The Centre has allowed neighbourhood and stand-alone shops providing non-essential goods and services and products, including those in residential areas and market complexes outdoor municipal areas, to open from Saturday but with sure conditions.
In a late-night decision on Friday, the Union ministry of home matters said these shops can function with 50% strength of their staff strength and must strictly deal with social distancing measures including mandatorily wearing masks.
The newest order issued by Union home secretary Ajay Bhalla, which is an addendum to April 15 guidelines, said, “All shops registered under the Shops and Establishment Act of the respective State/UT, including shops in residential complexes and market complexes, except for shops in multi-brand and single-brand malls, outdoor the limits of municipal corporations and municipalities, with 50 per cent strength of workers with wearing of masks and social distancing being mandatory” will be allowed to operate.
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It added that “all shops, including neighbourhood shops and standalone shops, shops in residential complexes, inside the limits of municipal corporations and municipalities, registered under the Shops and Establishment Act of the respective State and UT” will be allowed to open right through the lockdown.
MHA later issued a clarification on the order on allowing the opening of shops.
“In rural areas, all shops, except for those in shopping malls are allowed to open. In urban areas, all standalone shops, neighbourhood shops and shops in residential complexes are allowed to open,” it said in a release on Saturday.
“Shops in markets/market complexes and shopping malls don’t seem to be allowed to open,” it said.
It also elucidated that sale by e-commerce companies will continue to be permitted for necessary goods only.
It further elucidated sale of liquor and other items continues to be prohibited as specified in the National Directives for Covid-19 management.
“As specified in the consolidated revised guidelines, these shops may not be permitted to open in areas, if rural or urban, which are declared as containment zones by respective States/UTs.”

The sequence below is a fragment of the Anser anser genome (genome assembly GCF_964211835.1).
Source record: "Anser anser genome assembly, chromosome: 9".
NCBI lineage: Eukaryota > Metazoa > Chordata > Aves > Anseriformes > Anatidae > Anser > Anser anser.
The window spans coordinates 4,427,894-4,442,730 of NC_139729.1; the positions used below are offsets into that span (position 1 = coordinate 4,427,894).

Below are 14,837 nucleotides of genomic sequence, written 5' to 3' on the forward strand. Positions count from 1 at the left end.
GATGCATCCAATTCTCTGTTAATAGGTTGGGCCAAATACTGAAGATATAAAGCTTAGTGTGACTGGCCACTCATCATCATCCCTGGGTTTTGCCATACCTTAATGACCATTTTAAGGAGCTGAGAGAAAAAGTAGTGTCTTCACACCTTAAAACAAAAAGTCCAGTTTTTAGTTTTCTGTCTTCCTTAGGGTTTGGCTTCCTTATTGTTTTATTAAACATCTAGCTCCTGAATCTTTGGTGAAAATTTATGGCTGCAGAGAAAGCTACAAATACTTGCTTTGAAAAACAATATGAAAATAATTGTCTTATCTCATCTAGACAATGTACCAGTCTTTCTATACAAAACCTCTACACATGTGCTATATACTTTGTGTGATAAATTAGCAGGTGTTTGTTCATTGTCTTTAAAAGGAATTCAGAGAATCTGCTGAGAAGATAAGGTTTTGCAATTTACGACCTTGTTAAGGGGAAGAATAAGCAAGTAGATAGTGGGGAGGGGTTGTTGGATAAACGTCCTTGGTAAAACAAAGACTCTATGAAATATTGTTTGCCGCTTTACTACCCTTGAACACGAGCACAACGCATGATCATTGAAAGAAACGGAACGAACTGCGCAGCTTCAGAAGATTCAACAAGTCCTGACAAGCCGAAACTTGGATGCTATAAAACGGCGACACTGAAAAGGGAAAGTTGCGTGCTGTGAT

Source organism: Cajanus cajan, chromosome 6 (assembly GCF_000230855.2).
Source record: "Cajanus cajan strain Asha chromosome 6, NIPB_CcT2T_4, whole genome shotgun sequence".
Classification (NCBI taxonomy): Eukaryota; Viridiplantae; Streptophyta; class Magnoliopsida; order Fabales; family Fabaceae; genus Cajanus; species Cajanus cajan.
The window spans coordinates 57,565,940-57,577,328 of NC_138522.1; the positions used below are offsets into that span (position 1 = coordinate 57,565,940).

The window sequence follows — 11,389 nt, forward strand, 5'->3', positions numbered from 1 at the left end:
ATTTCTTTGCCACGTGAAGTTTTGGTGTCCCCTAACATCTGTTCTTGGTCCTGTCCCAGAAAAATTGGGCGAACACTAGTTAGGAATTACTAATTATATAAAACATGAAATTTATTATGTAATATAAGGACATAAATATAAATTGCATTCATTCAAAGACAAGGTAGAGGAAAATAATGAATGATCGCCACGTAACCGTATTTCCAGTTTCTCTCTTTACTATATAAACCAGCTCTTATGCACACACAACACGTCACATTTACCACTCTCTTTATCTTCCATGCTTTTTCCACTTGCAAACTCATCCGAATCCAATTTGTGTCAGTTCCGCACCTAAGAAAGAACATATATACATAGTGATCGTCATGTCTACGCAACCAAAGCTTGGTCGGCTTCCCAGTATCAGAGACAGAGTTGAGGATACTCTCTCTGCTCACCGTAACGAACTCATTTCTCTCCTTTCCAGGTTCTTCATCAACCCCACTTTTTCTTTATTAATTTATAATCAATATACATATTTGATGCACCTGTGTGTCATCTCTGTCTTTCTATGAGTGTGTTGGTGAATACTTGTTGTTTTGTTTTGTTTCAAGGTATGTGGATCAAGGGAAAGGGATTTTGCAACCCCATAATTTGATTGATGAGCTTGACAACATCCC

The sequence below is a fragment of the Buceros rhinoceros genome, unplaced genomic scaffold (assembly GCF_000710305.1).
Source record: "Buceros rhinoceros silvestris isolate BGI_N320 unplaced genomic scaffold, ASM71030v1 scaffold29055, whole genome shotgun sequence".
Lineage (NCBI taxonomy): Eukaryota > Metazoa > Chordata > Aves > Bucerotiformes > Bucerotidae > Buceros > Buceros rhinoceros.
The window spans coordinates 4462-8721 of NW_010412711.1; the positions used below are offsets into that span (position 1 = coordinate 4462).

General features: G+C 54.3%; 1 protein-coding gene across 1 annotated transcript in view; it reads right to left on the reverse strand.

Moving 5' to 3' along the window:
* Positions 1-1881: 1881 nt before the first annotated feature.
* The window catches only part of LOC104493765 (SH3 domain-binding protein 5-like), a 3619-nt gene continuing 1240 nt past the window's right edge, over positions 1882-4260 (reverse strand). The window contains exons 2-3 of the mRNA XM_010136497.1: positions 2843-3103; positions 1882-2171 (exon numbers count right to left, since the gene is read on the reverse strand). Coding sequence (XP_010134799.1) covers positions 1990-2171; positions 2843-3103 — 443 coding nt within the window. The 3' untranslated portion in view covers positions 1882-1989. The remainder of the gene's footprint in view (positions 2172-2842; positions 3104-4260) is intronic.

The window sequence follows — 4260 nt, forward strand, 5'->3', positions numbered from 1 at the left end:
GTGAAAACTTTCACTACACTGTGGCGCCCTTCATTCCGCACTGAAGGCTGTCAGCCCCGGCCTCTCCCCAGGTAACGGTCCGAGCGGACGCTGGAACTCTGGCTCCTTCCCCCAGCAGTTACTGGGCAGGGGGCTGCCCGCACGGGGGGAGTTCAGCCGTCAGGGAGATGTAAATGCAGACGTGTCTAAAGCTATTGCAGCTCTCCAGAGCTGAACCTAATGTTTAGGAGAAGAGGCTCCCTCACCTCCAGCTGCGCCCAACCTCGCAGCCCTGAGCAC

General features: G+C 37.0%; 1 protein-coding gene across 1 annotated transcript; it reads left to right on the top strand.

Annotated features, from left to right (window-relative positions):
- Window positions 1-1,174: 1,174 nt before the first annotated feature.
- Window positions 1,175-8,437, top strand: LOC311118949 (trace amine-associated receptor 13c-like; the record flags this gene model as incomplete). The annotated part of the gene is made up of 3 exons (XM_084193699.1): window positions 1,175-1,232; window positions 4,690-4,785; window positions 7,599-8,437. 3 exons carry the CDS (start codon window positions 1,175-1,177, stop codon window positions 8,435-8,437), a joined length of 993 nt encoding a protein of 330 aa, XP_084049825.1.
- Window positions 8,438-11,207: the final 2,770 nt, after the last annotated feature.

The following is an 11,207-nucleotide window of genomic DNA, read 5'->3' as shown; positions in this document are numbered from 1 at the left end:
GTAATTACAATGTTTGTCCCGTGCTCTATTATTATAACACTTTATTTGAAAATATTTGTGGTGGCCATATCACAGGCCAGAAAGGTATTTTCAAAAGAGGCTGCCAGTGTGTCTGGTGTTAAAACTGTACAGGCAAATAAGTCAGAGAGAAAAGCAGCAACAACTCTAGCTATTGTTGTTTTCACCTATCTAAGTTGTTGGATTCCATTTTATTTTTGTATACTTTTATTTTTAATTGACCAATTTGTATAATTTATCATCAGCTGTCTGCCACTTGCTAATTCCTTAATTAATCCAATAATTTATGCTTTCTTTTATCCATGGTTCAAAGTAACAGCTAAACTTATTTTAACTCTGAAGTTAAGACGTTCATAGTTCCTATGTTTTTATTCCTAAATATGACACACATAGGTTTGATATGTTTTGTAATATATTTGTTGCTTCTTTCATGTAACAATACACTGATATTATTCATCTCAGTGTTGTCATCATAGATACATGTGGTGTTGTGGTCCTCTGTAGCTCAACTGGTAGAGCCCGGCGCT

What’s going to open, what won’t
This means standalone shops like a native salon or parlour, a dealer of electronics and electrical items and other shops in residential areas in urban centres can open.
All shops in small market complexes or unmarried dealers in rural or semi-rural areas can also sell their items to the public.
These kinds of shops must be registered under the Shops and Establishment Act of respective states and Union territories, because of this a roadside barber or mechanic, who is unlikely to have a registration, cannot open their shop.
“The newest decision will reopen major economic activity in rural, semi-rural and even urban areas and concerns raised by people on social media approximately non-availability of sure items will now be addressed,” a senior government official, who did not want to be named, said.
“On the other hand, everyone must observe total safety measures as we are still in a critical phase of Covid-19 spread,” the official said.
On the other hand, shops in market complexes, unmarried brand or multi-brand malls or those in Covid-19 hotspots or containment zones in addition to liquor shops, gyms, bars, sports complexes and theatres, may not be allowed to operate.
The order will benefit the rural areas the most, opening up the commercial activities further as all non-essential items will now be to be had to the public through these shops.
The order comes as a major relief for people as several non-essential items were unavailable since March 24 and also after a month since India was once put under a nationwide lockdown.
The concessions have not been extended to shops in hotspots or containment zones and states and Union territories are free to take any decision to shut down a specific market or shop whether they feel the relaxations could jeopardise their Covid-19 measures.
India’s tally of the coronavirus disease (Covid-19) stands at 24,506—including 18,668 active cases, 5063 cured, discharged or migrated and 775 deaths, according to the health ministry’s dashboard on Saturday morning.